According to Bob Nightengale of USA Today, Jeter was presented with customized cowboy boots, a cowboy hat and golf clubs by former Bomber teammates Roger Clemens, Andy Pettitte and Mike Stanton. It was the first of what is sure to be many farewell ceremonies to one of baseball's greatest shortstops ever.
"The guys were trying to get me to wear the boots and the hat. I'll wear the boots and the hat while I golf with the golf clubs,'' Jeter said after the game, according to Nightengale. "If I can combine all of them.''
Julia Morales of Comcast SportsNet Houston was on the field and snapped a picture of the golf clubs that Jeter received.
Everybody remembers Mariano Rivera's farewell tour last year. The greatest closer in baseball history was presented with various gifts from teams all around the league. It was capsulated with an emotional ceremony in the eighth inning of Rivera's final game at Yankee Stadium that featured Jeter taking Rivera out of the game in the eighth inning and Rivera leaving in tears.
Other gifts from clubs to Rivera included a rocking chair made of broken bats, a bronze broken bat, paintings, a sand sculpture and a customized beach cruiser bicycle.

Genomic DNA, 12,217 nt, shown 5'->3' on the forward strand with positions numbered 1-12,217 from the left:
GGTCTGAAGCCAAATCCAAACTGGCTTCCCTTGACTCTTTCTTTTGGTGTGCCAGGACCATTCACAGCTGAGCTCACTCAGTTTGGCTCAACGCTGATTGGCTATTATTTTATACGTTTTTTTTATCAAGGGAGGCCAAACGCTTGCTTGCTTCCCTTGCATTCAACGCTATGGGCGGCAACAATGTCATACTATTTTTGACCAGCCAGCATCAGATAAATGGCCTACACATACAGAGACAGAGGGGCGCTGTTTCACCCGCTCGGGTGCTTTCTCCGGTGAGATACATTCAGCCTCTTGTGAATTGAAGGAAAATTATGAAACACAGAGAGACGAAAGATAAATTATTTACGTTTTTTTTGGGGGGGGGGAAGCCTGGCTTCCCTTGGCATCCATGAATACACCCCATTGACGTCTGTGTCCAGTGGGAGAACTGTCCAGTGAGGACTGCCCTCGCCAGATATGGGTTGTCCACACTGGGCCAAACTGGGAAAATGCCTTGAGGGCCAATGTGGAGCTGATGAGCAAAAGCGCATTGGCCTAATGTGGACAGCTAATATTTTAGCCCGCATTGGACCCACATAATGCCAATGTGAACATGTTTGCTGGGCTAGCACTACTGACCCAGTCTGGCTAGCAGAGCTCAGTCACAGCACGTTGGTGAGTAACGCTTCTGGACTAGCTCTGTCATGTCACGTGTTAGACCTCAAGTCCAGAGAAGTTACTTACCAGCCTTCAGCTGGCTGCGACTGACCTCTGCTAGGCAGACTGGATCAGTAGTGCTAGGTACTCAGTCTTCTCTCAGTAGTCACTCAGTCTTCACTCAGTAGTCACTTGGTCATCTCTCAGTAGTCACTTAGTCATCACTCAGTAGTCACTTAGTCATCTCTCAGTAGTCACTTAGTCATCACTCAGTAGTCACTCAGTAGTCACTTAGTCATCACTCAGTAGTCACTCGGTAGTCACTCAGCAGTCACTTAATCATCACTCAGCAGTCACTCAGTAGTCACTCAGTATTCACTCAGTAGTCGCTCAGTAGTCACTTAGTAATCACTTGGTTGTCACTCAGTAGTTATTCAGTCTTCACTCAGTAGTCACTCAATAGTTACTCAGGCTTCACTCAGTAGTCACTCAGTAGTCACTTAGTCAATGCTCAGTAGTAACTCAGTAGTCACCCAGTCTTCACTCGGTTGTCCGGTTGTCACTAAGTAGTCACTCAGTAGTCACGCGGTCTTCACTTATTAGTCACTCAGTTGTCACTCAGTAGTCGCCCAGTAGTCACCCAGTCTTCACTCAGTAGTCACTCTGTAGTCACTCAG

While Rivera's exit tour was certainly an emotional one, Jeter's version should be even more heartfelt. While Rivera is undoubtedly the best closer in history, Jeter has simply meant more to the Yankees.
The legendary shortstop with a career .312 batting average has been the captain of America's most visible baseball team since 2003 and has been with the team since 1995.
Jeter is not only the face of the franchise, but he's been the face of baseball for as long as some can remember. Jeter has stood for everything that is right in baseball during the sport's most trying era, the steroid era.
When fans in the Bronx had enough of guys like Clemens and Alex Rodriguez, they were clamoring for Jeter to lead the team through the controversy. And more times than not, Jeter has risen to the occasion.
Secondly, Jeter's farewell tour should outdo Rivera's simply because every team has a year of experience in conducting them with Rivera. Now every organization's goal will be to outperform what it did last season, and most should accomplish that.
Just look at Houston. Last year, the Astros presented Rivera with a collage of pictures in the shape of a No. 42. Thoughtful, meaningful? Of course. But better and more significant than customized cowboy boots—the envy of every Texan—absolutely not.
The gesture was particularly meaningful considering Jeter played just 11 games against the Astros over his career, as Houston was in the National League for nearly all of Jeter's career. If the Astros are already pulling out the stops for Jeter, imagine what the shortstop's home finale will be like.
The Yankees have their home finale on Sept. 21 against the Blue Jays. What the club will do to honor Jeter will probably remain a mystery until that day comes.
But one thing's for certain. There won't be a dry eye among baseball fans across the country.